A newly-born baby boy was rescued by a Catholic church employee on Wednesday shortly before mass at the Cathedral of St. Paul in St. Paul, Minnesota, Fox9 News reports.
“I am profoundly grateful that this beautiful baby is healthy and safe and whomever dropped him off at the Cathedral felt that this was a safe place where he would receive the care he needs and deserves as a child of God.” Father John Ubel, leader of the cathedral, told local media.
The baby had been wrapped in a green fleece blanket and left in a plastic laundry basket in a hallway of the church, Fox9 News reported. His faint cries alerted a church employee to investigate the basket. The baby was subsequently transferred to the local children’s hospital, and will be released to country child welfare officials following his hospitalization.
While waiting for the police to arrive at the church, the child was christened “Nathan John” by the local congregation and baptized, according to the report.
Unfortunately, there is no database or organization tracking the number of babies surrendered via Safe Haven laws, according to Fusion. These laws allow parents who feel they cannot care for a newborn to leave the baby at a police station, fire house or hospital without fear of recourse.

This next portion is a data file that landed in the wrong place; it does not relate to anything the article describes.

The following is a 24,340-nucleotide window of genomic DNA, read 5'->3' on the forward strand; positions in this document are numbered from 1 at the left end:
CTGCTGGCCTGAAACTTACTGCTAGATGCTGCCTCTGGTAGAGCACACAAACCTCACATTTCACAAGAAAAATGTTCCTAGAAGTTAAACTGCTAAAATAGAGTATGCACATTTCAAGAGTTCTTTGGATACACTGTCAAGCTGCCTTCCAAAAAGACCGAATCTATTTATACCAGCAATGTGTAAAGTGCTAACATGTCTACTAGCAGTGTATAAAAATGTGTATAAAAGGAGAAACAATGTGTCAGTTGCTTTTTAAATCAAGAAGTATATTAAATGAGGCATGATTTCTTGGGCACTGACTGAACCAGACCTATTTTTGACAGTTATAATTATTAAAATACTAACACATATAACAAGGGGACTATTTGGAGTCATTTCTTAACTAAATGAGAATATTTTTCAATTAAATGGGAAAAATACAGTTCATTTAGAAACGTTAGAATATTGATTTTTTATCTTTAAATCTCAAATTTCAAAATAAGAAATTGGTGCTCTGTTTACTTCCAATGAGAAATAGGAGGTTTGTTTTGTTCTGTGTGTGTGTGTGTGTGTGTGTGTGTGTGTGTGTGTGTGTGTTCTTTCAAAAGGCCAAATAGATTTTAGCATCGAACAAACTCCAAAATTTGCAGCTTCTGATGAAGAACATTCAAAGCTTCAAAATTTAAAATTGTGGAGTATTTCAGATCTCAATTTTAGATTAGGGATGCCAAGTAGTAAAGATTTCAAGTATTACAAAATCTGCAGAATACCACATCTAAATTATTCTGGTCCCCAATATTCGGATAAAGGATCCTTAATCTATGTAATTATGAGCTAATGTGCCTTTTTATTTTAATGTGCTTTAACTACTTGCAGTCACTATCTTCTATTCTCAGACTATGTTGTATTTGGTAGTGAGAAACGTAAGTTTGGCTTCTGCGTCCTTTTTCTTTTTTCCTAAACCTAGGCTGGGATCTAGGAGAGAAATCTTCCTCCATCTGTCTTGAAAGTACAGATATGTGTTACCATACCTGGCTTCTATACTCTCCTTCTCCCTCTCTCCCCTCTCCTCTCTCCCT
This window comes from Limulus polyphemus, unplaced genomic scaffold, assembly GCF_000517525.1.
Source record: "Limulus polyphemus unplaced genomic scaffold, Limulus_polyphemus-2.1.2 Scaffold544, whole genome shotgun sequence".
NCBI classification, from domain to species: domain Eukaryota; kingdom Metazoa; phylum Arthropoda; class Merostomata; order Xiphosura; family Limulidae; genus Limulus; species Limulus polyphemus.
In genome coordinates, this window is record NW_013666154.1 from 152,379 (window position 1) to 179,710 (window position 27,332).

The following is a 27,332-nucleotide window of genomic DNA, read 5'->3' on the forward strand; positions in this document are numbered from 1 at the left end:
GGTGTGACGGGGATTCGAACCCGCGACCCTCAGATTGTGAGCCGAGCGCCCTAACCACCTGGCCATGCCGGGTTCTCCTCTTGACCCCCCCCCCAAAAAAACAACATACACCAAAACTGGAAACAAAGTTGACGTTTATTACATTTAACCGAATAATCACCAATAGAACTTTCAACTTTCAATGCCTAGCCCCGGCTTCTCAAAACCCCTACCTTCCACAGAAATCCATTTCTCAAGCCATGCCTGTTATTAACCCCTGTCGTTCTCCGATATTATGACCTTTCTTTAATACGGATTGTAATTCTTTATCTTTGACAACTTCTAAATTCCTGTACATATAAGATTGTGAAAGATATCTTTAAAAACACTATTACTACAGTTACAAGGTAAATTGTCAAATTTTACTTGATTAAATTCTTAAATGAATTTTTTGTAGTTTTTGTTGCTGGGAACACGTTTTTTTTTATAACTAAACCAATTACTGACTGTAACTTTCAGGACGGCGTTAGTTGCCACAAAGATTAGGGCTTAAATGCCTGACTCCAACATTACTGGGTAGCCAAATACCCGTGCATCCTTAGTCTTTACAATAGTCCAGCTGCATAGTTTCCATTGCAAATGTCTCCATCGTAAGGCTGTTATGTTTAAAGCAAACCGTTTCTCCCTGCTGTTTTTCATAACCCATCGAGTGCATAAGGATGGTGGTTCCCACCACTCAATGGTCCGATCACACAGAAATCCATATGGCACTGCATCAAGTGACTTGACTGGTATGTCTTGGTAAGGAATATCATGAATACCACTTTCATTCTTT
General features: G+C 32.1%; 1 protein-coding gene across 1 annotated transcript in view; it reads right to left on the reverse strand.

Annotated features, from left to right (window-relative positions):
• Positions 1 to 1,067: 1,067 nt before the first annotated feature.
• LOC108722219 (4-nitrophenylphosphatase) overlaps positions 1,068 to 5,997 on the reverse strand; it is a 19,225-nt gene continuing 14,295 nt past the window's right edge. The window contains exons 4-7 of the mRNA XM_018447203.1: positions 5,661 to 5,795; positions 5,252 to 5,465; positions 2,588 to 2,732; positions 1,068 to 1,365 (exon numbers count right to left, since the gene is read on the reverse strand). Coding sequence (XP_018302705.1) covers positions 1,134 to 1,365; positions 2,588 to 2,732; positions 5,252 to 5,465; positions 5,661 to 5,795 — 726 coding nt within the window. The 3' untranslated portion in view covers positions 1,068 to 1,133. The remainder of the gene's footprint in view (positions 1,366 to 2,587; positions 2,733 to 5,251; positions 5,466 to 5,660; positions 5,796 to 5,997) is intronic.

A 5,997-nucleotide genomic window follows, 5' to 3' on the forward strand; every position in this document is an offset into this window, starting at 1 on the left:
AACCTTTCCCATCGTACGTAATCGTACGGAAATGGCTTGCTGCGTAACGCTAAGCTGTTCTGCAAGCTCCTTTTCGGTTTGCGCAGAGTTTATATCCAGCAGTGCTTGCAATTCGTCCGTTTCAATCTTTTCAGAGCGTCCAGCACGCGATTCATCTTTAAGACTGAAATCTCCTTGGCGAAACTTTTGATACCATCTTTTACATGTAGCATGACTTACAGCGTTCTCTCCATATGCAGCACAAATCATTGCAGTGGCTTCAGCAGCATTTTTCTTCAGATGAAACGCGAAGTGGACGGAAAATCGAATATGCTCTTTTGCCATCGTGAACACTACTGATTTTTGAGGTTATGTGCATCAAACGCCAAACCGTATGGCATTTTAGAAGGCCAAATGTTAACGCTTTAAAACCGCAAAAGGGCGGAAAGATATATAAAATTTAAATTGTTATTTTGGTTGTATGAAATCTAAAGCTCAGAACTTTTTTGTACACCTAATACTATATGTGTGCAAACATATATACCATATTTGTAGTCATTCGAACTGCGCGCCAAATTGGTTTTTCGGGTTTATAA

However, grassroots activists and other volunteers estimate 3,000 babies have been saved since the inception of the law in Texas in 1999, which has since been ratified in varying forms in each of the remaining 49 states.
Indiana recently developed the concept of “baby boxes” where mothers can anonymously drop off their newborn children in approved locations at local fire stations as an extension of the already existing Safe Haven laws, according to NBC News. The boxes include protection from the climate and the surroundings, and allow the mother the opportunity to uphold the law without having direct conversation with emergency, hospital or law enforcement personnel.
The St. Paul Police state that no crime was committed in leaving the child at the cathedral, despite it not being a traditional drop off site under Minnesota’s Safe Haven laws, according to Fox9 News.
Furthermore, the St. Paul Police used the situation to remind and encourage parents to call 911 or go to the local hospital if there are any concerns with the ability to care for the welfare of their children.